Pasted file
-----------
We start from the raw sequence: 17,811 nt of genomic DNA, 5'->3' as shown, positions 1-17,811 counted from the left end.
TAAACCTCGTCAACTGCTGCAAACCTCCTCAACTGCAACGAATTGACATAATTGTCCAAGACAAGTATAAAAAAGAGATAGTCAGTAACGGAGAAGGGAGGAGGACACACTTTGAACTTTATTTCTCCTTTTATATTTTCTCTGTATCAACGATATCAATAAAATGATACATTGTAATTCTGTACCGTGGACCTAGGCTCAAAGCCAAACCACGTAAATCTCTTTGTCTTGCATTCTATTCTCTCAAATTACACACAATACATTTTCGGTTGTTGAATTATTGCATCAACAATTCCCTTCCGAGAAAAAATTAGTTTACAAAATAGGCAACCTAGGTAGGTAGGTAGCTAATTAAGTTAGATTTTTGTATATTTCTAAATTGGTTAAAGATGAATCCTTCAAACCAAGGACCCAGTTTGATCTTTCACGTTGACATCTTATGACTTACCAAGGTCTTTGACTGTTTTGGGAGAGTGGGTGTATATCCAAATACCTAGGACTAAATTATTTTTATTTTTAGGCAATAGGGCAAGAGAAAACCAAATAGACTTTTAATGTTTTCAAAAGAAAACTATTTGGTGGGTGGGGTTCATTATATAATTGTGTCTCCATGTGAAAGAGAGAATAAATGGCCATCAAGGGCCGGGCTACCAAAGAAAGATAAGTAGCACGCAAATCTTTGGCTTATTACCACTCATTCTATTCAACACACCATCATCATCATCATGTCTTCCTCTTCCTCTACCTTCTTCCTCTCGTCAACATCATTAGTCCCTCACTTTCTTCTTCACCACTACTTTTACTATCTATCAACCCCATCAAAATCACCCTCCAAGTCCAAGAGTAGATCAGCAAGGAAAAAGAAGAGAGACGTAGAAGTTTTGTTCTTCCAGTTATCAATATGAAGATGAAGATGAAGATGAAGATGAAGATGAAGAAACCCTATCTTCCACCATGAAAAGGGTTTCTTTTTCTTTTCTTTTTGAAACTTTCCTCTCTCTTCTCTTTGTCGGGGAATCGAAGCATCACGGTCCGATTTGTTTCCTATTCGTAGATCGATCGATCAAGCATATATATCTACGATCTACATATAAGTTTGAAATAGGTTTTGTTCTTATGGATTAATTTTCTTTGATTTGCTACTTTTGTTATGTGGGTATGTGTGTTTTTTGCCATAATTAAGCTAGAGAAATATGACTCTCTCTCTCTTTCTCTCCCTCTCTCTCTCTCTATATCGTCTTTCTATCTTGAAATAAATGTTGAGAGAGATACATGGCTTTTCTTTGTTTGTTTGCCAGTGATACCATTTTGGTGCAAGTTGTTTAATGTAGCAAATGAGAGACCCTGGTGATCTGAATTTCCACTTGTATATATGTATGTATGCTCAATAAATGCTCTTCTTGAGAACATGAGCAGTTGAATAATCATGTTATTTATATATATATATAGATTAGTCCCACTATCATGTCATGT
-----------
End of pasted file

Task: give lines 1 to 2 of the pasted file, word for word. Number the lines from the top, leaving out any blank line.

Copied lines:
We start from the raw sequence: 17,811 nt of genomic DNA, 5'->3' as shown, positions 1-17,811 counted from the left end.
TAAACCTCGTCAACTGCTGCAAACCTCCTCAACTGCAACGAATTGACATAATTGTCCAAGACAAGTATAAAAAAGAGATAGTCAGTAACGGAGAAGGGAGGAGGACACACTTTGAACTTTATTTCTCCTTTTATATTTTCTCTGTATCAACGATATCAATAAAATGATACATTGTAATTCTGTACCGTGGACCTAGGCTCAAAGCCAAACCACGTAAATCTCTTTGTCTTGCATTCTATTCTCTCAAATTACACACAATACATTTTCGGTTGTTGAATTATTGCATCAACAATTCCCTTCCGAGAAAAAATTAGTTTACAAAATAGGCAACCTAGGTAGGTAGGTAGCTAATTAAGTTAGATTTTTGTATATTTCTAAATTGGTTAAAGATGAATCCTTCAAACCAAGGACCCAGTTTGATCTTTCACGTTGACATCTTATGACTTACCAAGGTCTTTGACTGTTTTGGGAGAGTGGGTGTATATCCAAATACCTAGGACTAAATTATTTTTATTTTTAGGCAATAGGGCAAGAGAAAACCAAATAGACTTTTAATGTTTTCAAAAGAAAACTATTTGGTGGGTGGGGTTCATTATATAATTGTGTCTCCATGTGAAAGAGAGAATAAATGGCCATCAAGGGCCGGGCTACCAAAGAAAGATAAGTAGCACGCAAATCTTTGGCTTATTACCACTCATTCTATTCAACACACCATCATCATCATCATGTCTTCCTCTTCCTCTACCTTCTTCCTCTCGTCAACATCATTAGTCCCTCACTTTCTTCTTCACCACTACTTTTACTATCTATCAACCCCATCAAAATCACCCTCCAAGTCCAAGAGTAGATCAGCAAGGAAAAAGAAGAGAGACGTAGAAGTTTTGTTCTTCCAGTTATCAATATGAAGATGAAGATGAAGATGAAGATGAAGATGAAGAAACCCTATCTTCCACCATGAAAAGGGTTTCTTTTTCTTTTCTTTTTGAAACTTTCCTCTCTCTTCTCTTTGTCGGGGAATCGAAGCATCACGGTCCGATTTGTTTCCTATTCGTAGATCGATCGATCAAGCATATATATCTACGATCTACATATAAGTTTGAAATAGGTTTTGTTCTTATGGATTAATTTTCTTTGATTTGCTACTTTTGTTATGTGGGTATGTGTGTTTTTTGCCATAATTAAGCTAGAGAAATATGACTCTCTCTCTCTTTCTCTCCCTCTCTCTCTCTCTATATCGTCTTTCTATCTTGAAATAAATGTTGAGAGAGATACATGGCTTTTCTTTGTTTGTTTGCCAGTGATACCATTTTGGTGCAAGTTGTTTAATGTAGCAAATGAGAGACCCTGGTGATCTGAATTTCCACTTGTATATATGTATGTATGCTCAATAAATGCTCTTCTTGAGAACATGAGCAGTTGAATAATCATGTTATTTATATATATATATAGATTAGTCCCACTATCATGTCATGT